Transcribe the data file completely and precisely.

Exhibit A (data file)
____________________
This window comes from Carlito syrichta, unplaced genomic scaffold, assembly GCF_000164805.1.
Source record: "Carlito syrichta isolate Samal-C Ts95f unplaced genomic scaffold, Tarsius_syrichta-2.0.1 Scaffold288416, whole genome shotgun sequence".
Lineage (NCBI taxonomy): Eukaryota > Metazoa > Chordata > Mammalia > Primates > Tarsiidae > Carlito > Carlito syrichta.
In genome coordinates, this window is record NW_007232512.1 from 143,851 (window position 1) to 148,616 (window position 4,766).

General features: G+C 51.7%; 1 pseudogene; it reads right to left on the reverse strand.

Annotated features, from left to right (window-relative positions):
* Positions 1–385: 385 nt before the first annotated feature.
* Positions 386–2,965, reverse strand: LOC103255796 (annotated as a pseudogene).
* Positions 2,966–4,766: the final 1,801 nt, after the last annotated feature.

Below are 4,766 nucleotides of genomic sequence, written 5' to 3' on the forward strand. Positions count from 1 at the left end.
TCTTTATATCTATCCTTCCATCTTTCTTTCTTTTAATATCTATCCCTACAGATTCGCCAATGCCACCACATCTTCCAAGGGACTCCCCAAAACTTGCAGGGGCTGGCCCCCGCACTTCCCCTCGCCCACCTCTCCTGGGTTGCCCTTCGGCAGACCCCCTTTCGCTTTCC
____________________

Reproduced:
This window comes from Carlito syrichta, unplaced genomic scaffold, assembly GCF_000164805.1.
Source record: "Carlito syrichta isolate Samal-C Ts95f unplaced genomic scaffold, Tarsius_syrichta-2.0.1 Scaffold288416, whole genome shotgun sequence".
Lineage (NCBI taxonomy): Eukaryota > Metazoa > Chordata > Mammalia > Primates > Tarsiidae > Carlito > Carlito syrichta.
In genome coordinates, this window is record NW_007232512.1 from 143,851 (window position 1) to 148,616 (window position 4,766).

General features: G+C 51.7%; 1 pseudogene; it reads right to left on the reverse strand.

Annotated features, from left to right (window-relative positions):
* Positions 1–385: 385 nt before the first annotated feature.
* Positions 386–2,965, reverse strand: LOC103255796 (annotated as a pseudogene).
* Positions 2,966–4,766: the final 1,801 nt, after the last annotated feature.

Below are 4,766 nucleotides of genomic sequence, written 5' to 3' on the forward strand. Positions count from 1 at the left end.
TCTTTATATCTATCCTTCCATCTTTCTTTCTTTTAATATCTATCCCTACAGATTCGCCAATGCCACCACATCTTCCAAGGGACTCCCCAAAACTTGCAGGGGCTGGCCCCCGCACTTCCCCTCGCCCACCTCTCCTGGGTTGCCCTTCGGCAGACCCCCTTTCGCTTTCC